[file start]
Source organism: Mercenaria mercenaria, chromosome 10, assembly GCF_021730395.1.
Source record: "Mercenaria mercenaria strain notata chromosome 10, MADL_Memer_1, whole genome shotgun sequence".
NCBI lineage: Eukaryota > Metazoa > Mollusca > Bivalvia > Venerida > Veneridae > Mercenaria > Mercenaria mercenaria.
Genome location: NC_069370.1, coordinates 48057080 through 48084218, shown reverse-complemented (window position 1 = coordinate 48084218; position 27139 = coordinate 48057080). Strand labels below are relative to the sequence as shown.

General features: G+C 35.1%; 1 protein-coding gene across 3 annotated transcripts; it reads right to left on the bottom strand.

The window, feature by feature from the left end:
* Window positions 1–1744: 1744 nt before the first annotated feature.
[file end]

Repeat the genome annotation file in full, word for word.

Source organism: Mercenaria mercenaria, chromosome 10, assembly GCF_021730395.1.
Source record: "Mercenaria mercenaria strain notata chromosome 10, MADL_Memer_1, whole genome shotgun sequence".
NCBI lineage: Eukaryota > Metazoa > Mollusca > Bivalvia > Venerida > Veneridae > Mercenaria > Mercenaria mercenaria.
Genome location: NC_069370.1, coordinates 48057080 through 48084218, shown reverse-complemented (window position 1 = coordinate 48084218; position 27139 = coordinate 48057080). Strand labels below are relative to the sequence as shown.

General features: G+C 35.1%; 1 protein-coding gene across 3 annotated transcripts; it reads right to left on the bottom strand.

The window, feature by feature from the left end:
* Window positions 1–1744: 1744 nt before the first annotated feature.